The researchers also noted that participants with a psychotic condition, whether it was schizophrenia or psychosis without auditory hallucinations, were less likely to notice when, at the end of the experiment, the tones became less frequent. This suggests that they had a harder time updating their belief about the correlation between the tone and the checkerboard compared than the others.
Computer modeling of the participants' brain turned out to be very revealing. Those who experienced severe hallucinations showed less activity in the cerebellum. The cerebellum is responsible for planning and coordinating future activity. Seeing as this requires being able to update your beliefs about the outside world, this fits with the rest of the experiment's findings.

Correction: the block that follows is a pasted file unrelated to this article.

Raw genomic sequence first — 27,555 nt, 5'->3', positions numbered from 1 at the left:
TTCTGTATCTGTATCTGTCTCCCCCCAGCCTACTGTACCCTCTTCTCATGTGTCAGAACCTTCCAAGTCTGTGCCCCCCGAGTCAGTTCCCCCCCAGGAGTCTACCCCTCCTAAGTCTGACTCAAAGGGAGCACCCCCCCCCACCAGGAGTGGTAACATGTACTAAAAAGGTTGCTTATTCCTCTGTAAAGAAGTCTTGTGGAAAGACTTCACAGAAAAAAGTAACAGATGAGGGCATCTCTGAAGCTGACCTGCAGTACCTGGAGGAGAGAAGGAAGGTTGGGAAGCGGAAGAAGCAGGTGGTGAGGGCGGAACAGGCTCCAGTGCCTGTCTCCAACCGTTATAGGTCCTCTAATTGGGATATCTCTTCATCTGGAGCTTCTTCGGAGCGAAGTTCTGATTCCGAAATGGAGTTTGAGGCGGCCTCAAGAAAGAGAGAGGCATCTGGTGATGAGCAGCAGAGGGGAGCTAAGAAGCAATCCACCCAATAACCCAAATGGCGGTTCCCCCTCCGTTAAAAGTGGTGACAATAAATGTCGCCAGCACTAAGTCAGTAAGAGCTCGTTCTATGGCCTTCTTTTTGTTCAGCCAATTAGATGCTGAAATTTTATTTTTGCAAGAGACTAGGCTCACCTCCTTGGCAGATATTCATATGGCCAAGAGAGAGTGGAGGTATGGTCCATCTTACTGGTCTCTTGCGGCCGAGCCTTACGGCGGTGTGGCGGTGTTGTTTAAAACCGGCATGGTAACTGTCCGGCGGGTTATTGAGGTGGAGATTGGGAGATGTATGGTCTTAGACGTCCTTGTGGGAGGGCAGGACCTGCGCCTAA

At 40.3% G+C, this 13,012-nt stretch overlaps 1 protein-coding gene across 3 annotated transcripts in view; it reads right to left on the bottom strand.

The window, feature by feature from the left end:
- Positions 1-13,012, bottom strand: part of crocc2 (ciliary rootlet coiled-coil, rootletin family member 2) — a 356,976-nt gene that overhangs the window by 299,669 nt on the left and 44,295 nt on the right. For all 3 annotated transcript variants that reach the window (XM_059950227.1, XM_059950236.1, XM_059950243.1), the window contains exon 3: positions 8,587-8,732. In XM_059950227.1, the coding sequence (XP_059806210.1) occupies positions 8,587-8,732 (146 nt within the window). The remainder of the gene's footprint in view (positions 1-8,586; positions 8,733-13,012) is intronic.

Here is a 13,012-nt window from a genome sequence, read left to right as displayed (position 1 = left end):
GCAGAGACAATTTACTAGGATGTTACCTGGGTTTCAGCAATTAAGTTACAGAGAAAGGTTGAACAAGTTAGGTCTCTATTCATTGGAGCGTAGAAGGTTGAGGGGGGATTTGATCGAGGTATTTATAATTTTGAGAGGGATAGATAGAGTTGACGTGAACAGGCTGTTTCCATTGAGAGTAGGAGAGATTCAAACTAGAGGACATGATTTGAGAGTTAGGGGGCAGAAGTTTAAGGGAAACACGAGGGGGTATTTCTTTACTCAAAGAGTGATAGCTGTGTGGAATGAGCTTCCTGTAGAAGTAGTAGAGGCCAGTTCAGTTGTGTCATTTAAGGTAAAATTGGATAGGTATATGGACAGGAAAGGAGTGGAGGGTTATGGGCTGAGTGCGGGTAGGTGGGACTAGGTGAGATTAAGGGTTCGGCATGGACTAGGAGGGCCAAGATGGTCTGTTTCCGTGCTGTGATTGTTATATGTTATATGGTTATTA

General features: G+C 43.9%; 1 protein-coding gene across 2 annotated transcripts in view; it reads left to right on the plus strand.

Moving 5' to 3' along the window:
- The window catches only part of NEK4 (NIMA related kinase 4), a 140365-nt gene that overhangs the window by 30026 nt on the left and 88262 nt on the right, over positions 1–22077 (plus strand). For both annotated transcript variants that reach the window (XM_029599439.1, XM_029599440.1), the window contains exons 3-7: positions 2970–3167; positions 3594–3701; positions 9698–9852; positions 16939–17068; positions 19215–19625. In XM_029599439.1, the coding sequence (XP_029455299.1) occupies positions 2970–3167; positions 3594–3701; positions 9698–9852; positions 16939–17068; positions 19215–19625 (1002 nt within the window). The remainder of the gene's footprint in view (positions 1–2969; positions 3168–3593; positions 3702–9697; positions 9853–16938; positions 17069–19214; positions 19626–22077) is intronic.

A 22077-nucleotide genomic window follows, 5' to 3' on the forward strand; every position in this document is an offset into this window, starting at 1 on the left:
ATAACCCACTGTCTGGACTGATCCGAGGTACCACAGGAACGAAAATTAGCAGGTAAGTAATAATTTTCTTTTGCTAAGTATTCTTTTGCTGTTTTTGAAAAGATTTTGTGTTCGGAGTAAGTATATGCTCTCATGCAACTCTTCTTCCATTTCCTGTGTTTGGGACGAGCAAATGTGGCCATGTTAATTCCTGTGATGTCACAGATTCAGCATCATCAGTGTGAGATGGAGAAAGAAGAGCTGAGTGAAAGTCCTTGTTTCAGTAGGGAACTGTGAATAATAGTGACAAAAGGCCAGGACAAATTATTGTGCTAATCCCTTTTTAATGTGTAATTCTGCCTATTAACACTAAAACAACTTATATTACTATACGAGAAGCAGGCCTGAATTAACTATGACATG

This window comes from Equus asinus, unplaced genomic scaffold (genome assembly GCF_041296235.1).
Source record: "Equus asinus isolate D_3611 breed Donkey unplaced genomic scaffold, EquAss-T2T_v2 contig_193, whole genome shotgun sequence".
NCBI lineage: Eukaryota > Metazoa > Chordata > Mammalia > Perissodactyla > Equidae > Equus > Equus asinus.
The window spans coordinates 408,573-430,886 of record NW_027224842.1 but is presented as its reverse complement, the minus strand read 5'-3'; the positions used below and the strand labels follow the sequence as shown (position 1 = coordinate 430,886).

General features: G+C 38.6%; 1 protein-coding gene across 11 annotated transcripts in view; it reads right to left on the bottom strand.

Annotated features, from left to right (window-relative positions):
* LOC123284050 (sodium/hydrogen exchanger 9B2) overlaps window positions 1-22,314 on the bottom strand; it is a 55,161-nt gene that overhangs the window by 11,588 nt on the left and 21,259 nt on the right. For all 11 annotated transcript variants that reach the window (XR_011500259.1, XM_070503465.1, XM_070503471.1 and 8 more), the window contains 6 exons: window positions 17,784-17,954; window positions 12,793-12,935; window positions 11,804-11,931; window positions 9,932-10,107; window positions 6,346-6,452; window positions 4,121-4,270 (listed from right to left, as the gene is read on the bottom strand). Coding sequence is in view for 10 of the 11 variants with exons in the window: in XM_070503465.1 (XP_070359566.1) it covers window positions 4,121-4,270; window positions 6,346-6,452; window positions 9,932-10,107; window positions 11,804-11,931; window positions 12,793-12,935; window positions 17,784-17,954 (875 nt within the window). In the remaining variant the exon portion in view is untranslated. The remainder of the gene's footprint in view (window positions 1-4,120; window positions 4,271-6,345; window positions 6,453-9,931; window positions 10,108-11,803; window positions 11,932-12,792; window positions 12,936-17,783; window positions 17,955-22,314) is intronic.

This reaffirms previous research that has looked at the correlation between people’s assumptions and expectations with visual hallucinations. But what now? Larger studies and machine learning tactics can be used to help differentiate between psychotic and non-psychotic voice hearers. This means that, in future, researchers may be able to detect if people experiencing hallucinations are heading towards psychosis and, if they do, be able to deliver more targeted treatments.